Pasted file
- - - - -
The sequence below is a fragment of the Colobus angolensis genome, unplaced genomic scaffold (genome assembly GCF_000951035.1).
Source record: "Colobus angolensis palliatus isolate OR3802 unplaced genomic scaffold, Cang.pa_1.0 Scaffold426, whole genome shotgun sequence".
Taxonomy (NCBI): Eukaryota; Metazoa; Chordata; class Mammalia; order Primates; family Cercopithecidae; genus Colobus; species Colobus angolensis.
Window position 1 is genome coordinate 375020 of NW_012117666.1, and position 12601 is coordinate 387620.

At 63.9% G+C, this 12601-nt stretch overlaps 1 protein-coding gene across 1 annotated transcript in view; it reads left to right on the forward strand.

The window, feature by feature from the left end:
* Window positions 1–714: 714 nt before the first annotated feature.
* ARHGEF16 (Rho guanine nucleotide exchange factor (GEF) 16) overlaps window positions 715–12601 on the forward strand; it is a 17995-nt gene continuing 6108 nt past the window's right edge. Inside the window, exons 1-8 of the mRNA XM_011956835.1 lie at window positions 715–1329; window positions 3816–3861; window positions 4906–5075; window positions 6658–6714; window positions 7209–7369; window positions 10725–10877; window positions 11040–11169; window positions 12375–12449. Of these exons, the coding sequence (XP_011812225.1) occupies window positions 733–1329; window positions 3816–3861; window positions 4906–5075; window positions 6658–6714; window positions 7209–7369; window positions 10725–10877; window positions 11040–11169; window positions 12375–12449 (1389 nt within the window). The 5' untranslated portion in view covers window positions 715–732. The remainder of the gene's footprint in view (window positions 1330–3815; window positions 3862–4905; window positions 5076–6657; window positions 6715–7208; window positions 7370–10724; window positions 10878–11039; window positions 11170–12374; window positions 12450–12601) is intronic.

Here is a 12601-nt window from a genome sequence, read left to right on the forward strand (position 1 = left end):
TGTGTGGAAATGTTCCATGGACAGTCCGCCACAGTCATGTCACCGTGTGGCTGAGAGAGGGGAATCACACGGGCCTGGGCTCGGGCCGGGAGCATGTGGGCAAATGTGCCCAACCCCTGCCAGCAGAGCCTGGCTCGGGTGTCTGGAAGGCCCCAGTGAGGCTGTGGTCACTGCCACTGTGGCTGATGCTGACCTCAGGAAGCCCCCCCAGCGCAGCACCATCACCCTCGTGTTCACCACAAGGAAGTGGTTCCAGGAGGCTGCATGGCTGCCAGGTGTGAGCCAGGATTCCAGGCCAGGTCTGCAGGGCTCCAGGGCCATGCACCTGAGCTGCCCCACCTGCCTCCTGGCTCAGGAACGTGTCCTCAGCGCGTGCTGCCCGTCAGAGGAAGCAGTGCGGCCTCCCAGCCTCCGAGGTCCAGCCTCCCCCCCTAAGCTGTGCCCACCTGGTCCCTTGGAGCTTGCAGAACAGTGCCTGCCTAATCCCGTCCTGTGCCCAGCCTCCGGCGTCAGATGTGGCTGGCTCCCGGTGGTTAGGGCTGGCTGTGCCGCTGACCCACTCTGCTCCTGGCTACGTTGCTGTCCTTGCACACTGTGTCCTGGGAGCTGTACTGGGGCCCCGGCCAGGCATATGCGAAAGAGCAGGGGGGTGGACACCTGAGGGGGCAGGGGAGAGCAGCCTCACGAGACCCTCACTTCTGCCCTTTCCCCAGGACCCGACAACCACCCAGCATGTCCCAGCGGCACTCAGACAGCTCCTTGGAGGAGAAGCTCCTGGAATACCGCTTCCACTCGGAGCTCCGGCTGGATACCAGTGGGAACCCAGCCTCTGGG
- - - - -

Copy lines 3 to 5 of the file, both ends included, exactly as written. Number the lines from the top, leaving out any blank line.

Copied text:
Taxonomy (NCBI): Eukaryota; Metazoa; Chordata; class Mammalia; order Primates; family Cercopithecidae; genus Colobus; species Colobus angolensis.
Window position 1 is genome coordinate 375020 of NW_012117666.1, and position 12601 is coordinate 387620.

At 63.9% G+C, this 12601-nt stretch overlaps 1 protein-coding gene across 1 annotated transcript in view; it reads left to right on the forward strand.